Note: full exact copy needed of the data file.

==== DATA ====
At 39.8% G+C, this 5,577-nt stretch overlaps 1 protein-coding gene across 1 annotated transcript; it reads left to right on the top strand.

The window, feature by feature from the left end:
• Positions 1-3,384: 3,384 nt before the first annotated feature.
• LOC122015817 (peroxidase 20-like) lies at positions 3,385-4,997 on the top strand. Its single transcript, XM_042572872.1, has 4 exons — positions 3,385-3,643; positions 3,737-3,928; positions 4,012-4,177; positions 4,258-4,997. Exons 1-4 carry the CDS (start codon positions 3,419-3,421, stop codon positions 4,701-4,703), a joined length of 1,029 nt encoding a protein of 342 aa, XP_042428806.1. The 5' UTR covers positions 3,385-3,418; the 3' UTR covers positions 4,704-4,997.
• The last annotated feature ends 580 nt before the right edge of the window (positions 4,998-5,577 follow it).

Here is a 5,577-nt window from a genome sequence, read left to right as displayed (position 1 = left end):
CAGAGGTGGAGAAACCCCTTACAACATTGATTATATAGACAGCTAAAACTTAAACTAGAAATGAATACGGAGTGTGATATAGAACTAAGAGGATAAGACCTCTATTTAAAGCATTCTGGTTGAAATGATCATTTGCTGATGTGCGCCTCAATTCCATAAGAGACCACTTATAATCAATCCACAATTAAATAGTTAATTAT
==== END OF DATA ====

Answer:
At 39.8% G+C, this 5,577-nt stretch overlaps 1 protein-coding gene across 1 annotated transcript; it reads left to right on the top strand.

The window, feature by feature from the left end:
• Positions 1-3,384: 3,384 nt before the first annotated feature.
• LOC122015817 (peroxidase 20-like) lies at positions 3,385-4,997 on the top strand. Its single transcript, XM_042572872.1, has 4 exons — positions 3,385-3,643; positions 3,737-3,928; positions 4,012-4,177; positions 4,258-4,997. Exons 1-4 carry the CDS (start codon positions 3,419-3,421, stop codon positions 4,701-4,703), a joined length of 1,029 nt encoding a protein of 342 aa, XP_042428806.1. The 5' UTR covers positions 3,385-3,418; the 3' UTR covers positions 4,704-4,997.
• The last annotated feature ends 580 nt before the right edge of the window (positions 4,998-5,577 follow it).

Here is a 5,577-nt window from a genome sequence, read left to right as displayed (position 1 = left end):
CAGAGGTGGAGAAACCCCTTACAACATTGATTATATAGACAGCTAAAACTTAAACTAGAAATGAATACGGAGTGTGATATAGAACTAAGAGGATAAGACCTCTATTTAAAGCATTCTGGTTGAAATGATCATTTGCTGATGTGCGCCTCAATTCCATAAGAGACCACTTATAATCAATCCACAATTAAATAGTTAATTAT